Hazards in the construction industry take many forms. Safety education often focuses on sudden, catastrophic accidents - such as falls, explosions, trench collapses and vehicle accidents. However, another category of injuries takes place over time. Long-term damage to the body is common in construction work. Because these injuries don't arise from a single tragic event, but rather develop slowly over years or decades of work, they're more likely to go overlooked. Nonetheless, they can have a big impact on sufferers' lives.
Someone got hurt on the job, and although you weren't able to stop the accident from happening, you had a front-row seat. Whether you like it or not, you're now a workplace accident witness. Do you know what your next move ought to be?
Semitrucks, cranes and other heavy machinery come with obvious dangers. Their sheer size and power provide a constant reminder of their risks.
If you are a farm or agricultural worker, you are used to long hours and difficult weather conditions. Your work is physically exhausting and places intense stress on your body. On top of that, farm-related injuries and fatalities are all too common, and many job requirements are high-risk.
CONSOL is a mining company based in Pennsylvania considered by many to be among the safest coal-mine operators in the country. Despite a better track record than most, however, CONSOL had three workers fatally injured on the job over a period of four months with two of those deaths occurring in a one-week period.The last workplace accident of the three happened recently at the Loveridge mine located in West Virginia. Despite the ongoing investigation, the company has already attempted to place fault on the miner in its employ. Mine safety officials reported only that the miner was struck in the head while he was re-railing a loaded supply car with a slate bar, which is a long-handled tool similar to a pry bar. The investigation is considering whether the pry bar was in fact being used to re-rail a supply car.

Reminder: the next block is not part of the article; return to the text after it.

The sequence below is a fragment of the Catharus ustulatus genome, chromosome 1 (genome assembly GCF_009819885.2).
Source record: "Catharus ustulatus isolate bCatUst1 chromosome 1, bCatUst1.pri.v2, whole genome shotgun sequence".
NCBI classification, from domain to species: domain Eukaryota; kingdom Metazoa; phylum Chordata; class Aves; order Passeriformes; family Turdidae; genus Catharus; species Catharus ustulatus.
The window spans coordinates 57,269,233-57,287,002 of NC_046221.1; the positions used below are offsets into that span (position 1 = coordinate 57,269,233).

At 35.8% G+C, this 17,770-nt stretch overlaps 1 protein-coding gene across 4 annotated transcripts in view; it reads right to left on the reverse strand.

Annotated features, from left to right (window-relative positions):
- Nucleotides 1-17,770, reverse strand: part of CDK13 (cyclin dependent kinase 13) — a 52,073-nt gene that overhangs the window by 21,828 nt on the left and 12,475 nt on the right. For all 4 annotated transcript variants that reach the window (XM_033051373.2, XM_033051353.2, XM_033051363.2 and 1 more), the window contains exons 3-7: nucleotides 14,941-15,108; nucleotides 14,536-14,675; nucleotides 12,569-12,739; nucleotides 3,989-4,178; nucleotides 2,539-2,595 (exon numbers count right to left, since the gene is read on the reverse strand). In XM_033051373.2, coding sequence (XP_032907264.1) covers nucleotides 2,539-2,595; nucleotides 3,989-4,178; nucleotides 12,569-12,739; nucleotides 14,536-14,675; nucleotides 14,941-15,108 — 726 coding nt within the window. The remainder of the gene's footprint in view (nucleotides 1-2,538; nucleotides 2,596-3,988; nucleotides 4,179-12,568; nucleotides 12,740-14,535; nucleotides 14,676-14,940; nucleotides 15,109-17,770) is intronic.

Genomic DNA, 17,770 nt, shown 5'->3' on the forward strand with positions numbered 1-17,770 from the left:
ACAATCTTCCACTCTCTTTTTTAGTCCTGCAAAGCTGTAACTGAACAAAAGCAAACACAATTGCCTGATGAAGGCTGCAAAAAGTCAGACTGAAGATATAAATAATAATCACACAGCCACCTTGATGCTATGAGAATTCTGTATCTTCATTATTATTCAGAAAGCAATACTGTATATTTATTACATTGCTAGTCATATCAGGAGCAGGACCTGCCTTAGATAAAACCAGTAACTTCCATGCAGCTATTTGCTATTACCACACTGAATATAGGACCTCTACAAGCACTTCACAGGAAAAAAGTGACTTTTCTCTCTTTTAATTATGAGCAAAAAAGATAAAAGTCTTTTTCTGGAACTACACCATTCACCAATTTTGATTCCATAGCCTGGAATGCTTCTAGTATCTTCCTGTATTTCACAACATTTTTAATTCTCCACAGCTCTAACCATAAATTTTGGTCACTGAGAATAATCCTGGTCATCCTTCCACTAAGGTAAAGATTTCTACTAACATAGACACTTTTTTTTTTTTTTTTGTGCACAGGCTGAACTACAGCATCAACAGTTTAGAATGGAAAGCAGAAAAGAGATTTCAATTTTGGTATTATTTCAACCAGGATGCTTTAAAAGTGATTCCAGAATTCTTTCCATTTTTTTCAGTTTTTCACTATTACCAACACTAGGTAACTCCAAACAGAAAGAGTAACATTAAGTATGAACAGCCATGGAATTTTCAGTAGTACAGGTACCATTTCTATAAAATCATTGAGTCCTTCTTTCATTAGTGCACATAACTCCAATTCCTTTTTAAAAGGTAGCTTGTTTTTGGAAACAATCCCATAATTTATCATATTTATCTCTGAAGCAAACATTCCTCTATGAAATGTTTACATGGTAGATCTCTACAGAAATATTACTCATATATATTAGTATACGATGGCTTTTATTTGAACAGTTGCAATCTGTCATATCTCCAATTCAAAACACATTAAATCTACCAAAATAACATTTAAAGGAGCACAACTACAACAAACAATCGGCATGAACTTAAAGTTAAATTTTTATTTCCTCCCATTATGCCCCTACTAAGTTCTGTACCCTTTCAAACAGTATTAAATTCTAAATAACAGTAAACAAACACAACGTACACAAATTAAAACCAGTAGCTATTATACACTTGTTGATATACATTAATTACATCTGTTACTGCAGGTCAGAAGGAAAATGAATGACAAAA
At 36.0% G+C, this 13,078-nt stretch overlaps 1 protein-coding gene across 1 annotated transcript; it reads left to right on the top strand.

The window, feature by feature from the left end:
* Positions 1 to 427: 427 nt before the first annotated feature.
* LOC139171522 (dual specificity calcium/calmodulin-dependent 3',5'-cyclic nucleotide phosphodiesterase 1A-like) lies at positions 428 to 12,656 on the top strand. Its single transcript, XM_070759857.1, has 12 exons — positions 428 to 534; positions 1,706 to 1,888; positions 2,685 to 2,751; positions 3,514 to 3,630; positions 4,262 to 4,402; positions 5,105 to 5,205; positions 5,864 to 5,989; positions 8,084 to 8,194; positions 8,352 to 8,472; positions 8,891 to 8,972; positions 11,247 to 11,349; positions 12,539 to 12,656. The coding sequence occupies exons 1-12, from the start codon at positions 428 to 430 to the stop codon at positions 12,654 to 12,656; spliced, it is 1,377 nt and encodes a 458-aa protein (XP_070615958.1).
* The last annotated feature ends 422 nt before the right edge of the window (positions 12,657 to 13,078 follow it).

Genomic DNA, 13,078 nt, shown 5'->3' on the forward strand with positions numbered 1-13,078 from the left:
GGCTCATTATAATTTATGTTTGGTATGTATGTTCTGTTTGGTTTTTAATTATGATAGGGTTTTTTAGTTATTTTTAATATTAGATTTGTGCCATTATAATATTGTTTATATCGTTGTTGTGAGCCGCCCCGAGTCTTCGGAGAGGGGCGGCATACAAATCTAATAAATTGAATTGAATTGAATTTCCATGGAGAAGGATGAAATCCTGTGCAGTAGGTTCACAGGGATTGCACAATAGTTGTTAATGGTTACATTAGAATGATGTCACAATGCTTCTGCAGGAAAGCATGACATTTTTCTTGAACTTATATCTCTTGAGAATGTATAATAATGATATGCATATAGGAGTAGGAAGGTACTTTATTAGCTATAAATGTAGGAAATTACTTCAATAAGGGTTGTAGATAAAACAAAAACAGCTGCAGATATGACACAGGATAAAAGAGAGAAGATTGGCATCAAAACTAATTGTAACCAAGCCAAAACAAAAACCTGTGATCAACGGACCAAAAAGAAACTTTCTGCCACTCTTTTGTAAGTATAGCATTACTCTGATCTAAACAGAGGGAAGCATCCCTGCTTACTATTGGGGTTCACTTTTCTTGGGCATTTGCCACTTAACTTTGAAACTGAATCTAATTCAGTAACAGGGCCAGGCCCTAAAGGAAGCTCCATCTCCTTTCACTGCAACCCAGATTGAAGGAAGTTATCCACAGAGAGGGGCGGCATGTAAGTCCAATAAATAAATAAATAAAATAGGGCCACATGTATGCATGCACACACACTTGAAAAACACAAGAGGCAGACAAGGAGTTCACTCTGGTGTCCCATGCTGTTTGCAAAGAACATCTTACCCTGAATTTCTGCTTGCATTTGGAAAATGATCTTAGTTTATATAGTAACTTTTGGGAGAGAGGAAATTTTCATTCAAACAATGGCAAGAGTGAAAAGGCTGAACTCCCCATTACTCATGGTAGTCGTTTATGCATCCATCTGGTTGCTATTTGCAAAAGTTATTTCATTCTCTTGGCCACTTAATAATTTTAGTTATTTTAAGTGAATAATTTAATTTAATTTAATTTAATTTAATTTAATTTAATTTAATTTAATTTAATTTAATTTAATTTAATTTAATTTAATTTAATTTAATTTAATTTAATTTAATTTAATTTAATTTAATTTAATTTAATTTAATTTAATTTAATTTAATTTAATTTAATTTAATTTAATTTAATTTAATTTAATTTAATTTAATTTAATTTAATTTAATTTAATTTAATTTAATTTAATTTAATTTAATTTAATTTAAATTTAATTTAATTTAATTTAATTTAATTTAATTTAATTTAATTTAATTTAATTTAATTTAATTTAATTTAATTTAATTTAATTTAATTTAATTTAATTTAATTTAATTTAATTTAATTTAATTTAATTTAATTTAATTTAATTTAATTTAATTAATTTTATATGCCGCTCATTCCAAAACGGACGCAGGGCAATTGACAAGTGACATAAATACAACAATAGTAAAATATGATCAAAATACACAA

The tune of "I've been working on the railroad" makes working for a railway sound like a joyful, carefree time. Just like any job, however, the industry comes with its particular workplace safety threats. Just like any industry, its workers have the right to report job-related injuries and unsafe work conditions without fear of retaliation.
When dealing with persons who are vulnerable, such those who are physically or mentally ill or developmentally disabled, it is natural for caregivers put their well-being ahead of their own. However, there can be times when the efforts made to keep these populations safe may put those caregivers in danger themselves. This was the determination of the Occupational Safety and Health Administration (OSHA) when they investigated a Pennsylvania psychiatric clinic where a gunman shot six people last year. While OSHA recognizes the importance of patient safety, they assert that the safety of workers, and even visitors to the hospital, cannot be ignored. The hospital administration disagrees with the findings, which offered suggestions, but did not actually issue citations to the facility. The hospital is spending $10 million to upgrade security.
A heightened sense of urgency coupled with an innate desire to treat needy patients puts medical facility staff in constant physical jeopardy. Healthcare venues typically possess extremely hard floors constructed with materials designed to decrease any allowance for infectious diseases to take hold. Yet, these very same surfaces cause many attentive medical personnel to slip and fall when moving about quickly to help the sick and hurt.
When you have taken a leave of absence from your job due to illness or injury, the prospect of returning to work can be both excited and frustrating. Chances are that you are still recovering from whatever workplace accident, illness or other circumstance led you to take a leave of absence in the first place.
Every year, the Bureau of Labor Statistics releases a report on illness and injuries in workplaces across the country. The information is interesting, but is also important because it helps industry and safety officials determining which workplaces could possibly use more safety regulations.